Written by Emily Mullins
With her demanding schedule, Maria Hinojosa simply can't accept invitations or requests from every group that approaches her. In addition to being an author, lecturer and television correspondent, the Emmy-award-winning journalist keeps busy anchoring two weekly radio news programs through which she artfully tells the stories of those with voices not often heard. But when the United Church of Christ asked Hinojosa to be a keynote speaker at General Synod 2013, she replied with an enthusiastic "yes." After all, like Hinojosa, the UCC also works to lift up the voices not often heard.
"This one definitely made a lot of sense," she said of the UCC's invitation. "It was not just another request. It actually has special meaning to me."
Hinojosa will lead General Synod's morning plenary session June 29 with a keynote highlighting immigration. For the past 25 years, Hinojosa has reported on important social issues, such as women's rights and economic inequality, and is often cited as one of the most influential Hispanics in the U.S. for her journalistic excellence. Although immigration is one of her topics of expertise, Hinojosa is admittedly discouraged that immigration reform is still an issue that needs to be discussed. She feels that the country has been stonewalled for decades when it comes to immigration reform, and has even taken steps backward since events like the Sept. 11 attacks.
"This is the first story I reported on as a budding journalist," she recalls. "Frankly, I would have hoped we would be way beyond this in our country and that we would be ready to move on to whatever is next."
But immigration reform is indeed a timely issue once again, as President Obama and Congress work on a bipartisan plan to be introduced as early as March that should offer a pathway to citizenship for the country's 11 million undocumented migrants. While Hinojosa says the current momentum toward change is positive, she refers to the issue of immigration in this country as the "U.S. Mambo" – where we consistently take three steps forward and three steps back. And despite the recent progress, she is deeply concerned about the country's deportation system that is not being addressed under the new legislation and still leaves immigrants vulnerable to deportation anytime, anywhere.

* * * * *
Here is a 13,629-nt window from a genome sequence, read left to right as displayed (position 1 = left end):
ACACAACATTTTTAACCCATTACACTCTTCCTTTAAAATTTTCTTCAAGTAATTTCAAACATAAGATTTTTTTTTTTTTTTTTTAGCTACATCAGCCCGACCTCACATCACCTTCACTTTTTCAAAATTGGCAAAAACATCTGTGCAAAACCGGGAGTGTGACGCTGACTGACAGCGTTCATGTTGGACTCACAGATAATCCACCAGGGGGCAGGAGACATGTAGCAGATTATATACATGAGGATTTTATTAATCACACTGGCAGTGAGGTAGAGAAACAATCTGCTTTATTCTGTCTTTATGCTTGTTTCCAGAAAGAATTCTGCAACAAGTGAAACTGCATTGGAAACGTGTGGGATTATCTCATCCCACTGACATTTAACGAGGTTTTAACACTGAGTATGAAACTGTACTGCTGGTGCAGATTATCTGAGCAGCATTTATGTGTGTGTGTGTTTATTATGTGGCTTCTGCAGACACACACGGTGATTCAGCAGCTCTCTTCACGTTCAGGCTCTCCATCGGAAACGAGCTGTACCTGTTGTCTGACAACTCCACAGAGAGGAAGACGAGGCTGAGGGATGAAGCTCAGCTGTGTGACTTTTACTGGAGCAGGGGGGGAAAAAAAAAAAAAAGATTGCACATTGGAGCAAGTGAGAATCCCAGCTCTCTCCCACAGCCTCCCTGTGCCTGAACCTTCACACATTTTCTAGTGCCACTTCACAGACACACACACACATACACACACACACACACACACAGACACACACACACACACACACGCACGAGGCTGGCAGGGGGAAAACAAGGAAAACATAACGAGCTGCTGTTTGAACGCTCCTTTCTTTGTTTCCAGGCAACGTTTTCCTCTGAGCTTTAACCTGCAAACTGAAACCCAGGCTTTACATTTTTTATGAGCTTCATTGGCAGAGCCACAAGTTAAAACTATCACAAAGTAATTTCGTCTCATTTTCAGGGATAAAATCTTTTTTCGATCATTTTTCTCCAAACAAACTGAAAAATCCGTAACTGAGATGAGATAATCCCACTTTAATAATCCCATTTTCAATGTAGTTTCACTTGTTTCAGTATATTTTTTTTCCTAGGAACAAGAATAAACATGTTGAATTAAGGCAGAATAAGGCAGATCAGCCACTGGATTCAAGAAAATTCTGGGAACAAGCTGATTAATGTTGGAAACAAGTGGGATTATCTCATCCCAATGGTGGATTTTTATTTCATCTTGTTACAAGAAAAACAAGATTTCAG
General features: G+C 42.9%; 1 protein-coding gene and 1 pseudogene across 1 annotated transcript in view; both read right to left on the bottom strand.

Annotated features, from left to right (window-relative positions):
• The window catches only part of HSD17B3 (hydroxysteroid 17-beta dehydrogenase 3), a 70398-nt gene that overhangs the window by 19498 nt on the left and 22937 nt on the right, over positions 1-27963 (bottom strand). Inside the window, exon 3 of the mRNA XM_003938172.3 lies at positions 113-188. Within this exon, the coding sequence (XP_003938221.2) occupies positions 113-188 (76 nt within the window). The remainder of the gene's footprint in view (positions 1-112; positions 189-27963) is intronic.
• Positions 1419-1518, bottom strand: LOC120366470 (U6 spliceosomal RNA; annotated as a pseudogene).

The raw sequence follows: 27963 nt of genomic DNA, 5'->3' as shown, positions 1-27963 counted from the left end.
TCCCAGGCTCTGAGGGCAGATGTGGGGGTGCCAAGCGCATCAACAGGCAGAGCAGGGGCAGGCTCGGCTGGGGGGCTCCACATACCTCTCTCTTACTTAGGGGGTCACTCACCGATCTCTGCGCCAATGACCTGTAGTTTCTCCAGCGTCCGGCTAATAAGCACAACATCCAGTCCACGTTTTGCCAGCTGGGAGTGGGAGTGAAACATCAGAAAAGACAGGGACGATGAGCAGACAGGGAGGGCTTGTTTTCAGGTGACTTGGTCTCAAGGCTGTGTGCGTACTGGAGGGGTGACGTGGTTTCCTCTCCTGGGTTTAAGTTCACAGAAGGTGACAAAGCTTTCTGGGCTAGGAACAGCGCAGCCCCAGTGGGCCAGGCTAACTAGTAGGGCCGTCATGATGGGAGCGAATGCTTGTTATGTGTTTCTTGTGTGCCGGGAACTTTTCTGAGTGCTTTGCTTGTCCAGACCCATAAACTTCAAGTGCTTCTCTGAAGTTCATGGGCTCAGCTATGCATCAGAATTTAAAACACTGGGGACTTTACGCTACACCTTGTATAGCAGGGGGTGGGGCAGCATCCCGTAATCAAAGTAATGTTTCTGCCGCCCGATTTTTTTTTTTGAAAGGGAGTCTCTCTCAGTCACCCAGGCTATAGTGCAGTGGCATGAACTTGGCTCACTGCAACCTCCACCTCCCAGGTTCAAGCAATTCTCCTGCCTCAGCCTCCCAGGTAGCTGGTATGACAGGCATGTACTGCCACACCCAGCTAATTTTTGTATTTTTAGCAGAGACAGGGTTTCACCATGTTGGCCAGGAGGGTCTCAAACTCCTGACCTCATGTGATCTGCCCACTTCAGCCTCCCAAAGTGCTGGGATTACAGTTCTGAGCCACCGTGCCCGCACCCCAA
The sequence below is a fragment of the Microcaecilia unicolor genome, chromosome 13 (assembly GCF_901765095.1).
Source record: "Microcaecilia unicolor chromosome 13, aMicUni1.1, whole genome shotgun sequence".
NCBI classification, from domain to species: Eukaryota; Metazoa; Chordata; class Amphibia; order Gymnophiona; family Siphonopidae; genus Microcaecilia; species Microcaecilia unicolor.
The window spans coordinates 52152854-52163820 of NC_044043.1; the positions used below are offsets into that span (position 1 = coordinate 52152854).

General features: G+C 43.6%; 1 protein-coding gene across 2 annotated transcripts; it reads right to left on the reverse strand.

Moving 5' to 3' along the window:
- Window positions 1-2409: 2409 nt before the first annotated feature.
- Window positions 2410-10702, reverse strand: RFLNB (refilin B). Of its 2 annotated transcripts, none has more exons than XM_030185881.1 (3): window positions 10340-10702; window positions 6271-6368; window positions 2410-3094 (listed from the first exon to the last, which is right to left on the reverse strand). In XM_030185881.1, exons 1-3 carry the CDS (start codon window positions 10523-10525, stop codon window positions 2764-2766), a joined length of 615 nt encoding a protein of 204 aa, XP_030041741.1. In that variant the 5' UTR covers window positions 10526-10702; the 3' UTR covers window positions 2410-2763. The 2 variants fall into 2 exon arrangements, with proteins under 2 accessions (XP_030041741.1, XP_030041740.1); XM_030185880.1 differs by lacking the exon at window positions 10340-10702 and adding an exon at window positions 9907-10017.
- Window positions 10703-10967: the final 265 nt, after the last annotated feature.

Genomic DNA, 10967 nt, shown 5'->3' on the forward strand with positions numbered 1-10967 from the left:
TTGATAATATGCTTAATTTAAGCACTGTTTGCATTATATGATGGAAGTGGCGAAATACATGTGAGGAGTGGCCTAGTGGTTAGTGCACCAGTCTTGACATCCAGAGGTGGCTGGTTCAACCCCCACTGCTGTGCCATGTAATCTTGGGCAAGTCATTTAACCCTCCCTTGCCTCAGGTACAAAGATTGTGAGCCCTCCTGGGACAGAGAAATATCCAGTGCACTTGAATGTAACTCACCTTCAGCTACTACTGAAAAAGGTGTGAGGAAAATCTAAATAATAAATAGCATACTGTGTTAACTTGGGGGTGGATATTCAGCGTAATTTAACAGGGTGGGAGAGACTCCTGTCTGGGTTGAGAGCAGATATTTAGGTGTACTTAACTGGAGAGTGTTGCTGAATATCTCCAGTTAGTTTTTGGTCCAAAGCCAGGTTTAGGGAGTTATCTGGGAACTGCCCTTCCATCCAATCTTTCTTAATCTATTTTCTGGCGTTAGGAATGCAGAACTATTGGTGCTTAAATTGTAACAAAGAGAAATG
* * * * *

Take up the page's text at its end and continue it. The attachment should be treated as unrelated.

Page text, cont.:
"I am not an advocate, I am simply a journalist, working with the facts of what I've seen and witnessed," she said. "And I'm sad to say, I don't see anything new, fresh or different. I see this as everyone jumping in to respond to the political reality that Latinos came out to vote [in the November elections] and wielded a tremendous amount of power."
But Hinojosa's keynote is not going to be bogged down by politics and bad news – she's going use a more personal approach. While she is confident the UCC audience has awareness and an open mind about the plight of the immigrant, she also thinks few may have the direct experience needed to fully relate to it. Without that personal connection, it can be difficult to realize how a topic like immigration impacts someone who seems far removed from it, Hinojosa said. But she believes that the way a country treats its immigrants is a direct reflection on the country as a whole and the dignity of its justice system and, therefore, impacts everyone.
"I want the audience to begin to see themselves in the person most unlike them," she said about her keynote. "It's about drawing the commonality of a theme among people who may think, ‘It's an interesting topic, but it doesn't have anything to do with me,' and making them realize that, yes, it's an interesting topic and it has everything to do with you."
Hinojosa grew up in a devout Catholic, Mexican immigrant family on the south side of Chicago. Her father was a doctor and the family's only legal U.S. citizen. Despite that, Hinojosa and her family were "American" in every sense of the word. She remembers consuming popular culture and media. Her mother wanted her children to understand their country – the good aspects and the bad – and would take them out of school to witness civil rights protests and made watching 60 Minutes a family activity. But with all of her social awareness aside, at the end of the day Hinojosa often felt invisible, never really seeing any faces that looked like hers. She never imagined that she could be the one in front of the camera, telling the stories of others. But that's exactly where she ended up and has been paving the way for people like her ever since.
"I ended up in so many ways being committed to telling the stories of the invisible Americans and putting that in the mainstream," she said. "There is a sense of motivation to do this because I never saw it growing up, and I guess in the back of my mind, I think there will be a young person who consumes the media I produce and, in consuming it, their lives become transformed.
"The beauty of it is that I actually know it has happened," Hinojosa continues. "It comes to fruition, this dream that I had. Because it's never been just about my own success, but understanding that part of my success is opening the door for many others."
See Hinojosa's full bio here.